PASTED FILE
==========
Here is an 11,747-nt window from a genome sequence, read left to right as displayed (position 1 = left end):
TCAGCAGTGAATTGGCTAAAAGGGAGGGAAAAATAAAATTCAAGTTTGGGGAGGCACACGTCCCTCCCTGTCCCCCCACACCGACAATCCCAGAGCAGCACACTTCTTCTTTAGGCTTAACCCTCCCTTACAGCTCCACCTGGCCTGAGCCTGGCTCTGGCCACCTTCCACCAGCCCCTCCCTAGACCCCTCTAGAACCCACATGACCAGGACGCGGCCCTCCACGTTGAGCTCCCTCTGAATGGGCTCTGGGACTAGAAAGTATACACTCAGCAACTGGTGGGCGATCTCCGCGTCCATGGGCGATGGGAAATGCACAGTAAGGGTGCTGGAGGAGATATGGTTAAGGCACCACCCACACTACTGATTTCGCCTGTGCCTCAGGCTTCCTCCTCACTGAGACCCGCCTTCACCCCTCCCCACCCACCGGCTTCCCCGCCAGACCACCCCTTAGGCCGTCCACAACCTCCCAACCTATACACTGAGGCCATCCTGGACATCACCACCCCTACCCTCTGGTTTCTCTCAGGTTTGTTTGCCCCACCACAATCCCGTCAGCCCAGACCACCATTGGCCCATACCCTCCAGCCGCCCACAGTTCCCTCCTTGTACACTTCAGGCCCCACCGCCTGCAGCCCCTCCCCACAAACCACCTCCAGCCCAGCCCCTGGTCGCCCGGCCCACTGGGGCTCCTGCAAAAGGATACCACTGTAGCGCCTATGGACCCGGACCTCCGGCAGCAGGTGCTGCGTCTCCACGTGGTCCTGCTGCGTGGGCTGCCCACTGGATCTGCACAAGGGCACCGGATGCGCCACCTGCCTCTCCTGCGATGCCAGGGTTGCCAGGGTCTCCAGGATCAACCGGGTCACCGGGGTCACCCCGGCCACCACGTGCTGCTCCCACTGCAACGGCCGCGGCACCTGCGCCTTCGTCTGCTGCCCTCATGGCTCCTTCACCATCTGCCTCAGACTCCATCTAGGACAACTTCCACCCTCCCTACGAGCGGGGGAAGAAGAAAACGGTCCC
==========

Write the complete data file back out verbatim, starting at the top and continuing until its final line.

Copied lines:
Here is an 11,747-nt window from a genome sequence, read left to right as displayed (position 1 = left end):
TCAGCAGTGAATTGGCTAAAAGGGAGGGAAAAATAAAATTCAAGTTTGGGGAGGCACACGTCCCTCCCTGTCCCCCCACACCGACAATCCCAGAGCAGCACACTTCTTCTTTAGGCTTAACCCTCCCTTACAGCTCCACCTGGCCTGAGCCTGGCTCTGGCCACCTTCCACCAGCCCCTCCCTAGACCCCTCTAGAACCCACATGACCAGGACGCGGCCCTCCACGTTGAGCTCCCTCTGAATGGGCTCTGGGACTAGAAAGTATACACTCAGCAACTGGTGGGCGATCTCCGCGTCCATGGGCGATGGGAAATGCACAGTAAGGGTGCTGGAGGAGATATGGTTAAGGCACCACCCACACTACTGATTTCGCCTGTGCCTCAGGCTTCCTCCTCACTGAGACCCGCCTTCACCCCTCCCCACCCACCGGCTTCCCCGCCAGACCACCCCTTAGGCCGTCCACAACCTCCCAACCTATACACTGAGGCCATCCTGGACATCACCACCCCTACCCTCTGGTTTCTCTCAGGTTTGTTTGCCCCACCACAATCCCGTCAGCCCAGACCACCATTGGCCCATACCCTCCAGCCGCCCACAGTTCCCTCCTTGTACACTTCAGGCCCCACCGCCTGCAGCCCCTCCCCACAAACCACCTCCAGCCCAGCCCCTGGTCGCCCGGCCCACTGGGGCTCCTGCAAAAGGATACCACTGTAGCGCCTATGGACCCGGACCTCCGGCAGCAGGTGCTGCGTCTCCACGTGGTCCTGCTGCGTGGGCTGCCCACTGGATCTGCACAAGGGCACCGGATGCGCCACCTGCCTCTCCTGCGATGCCAGGGTTGCCAGGGTCTCCAGGATCAACCGGGTCACCGGGGTCACCCCGGCCACCACGTGCTGCTCCCACTGCAACGGCCGCGGCACCTGCGCCTTCGTCTGCTGCCCTCATGGCTCCTTCACCATCTGCCTCAGACTCCATCTAGGACAACTTCCACCCTCCCTACGAGCGGGGGAAGAAGAAAACGGTCCC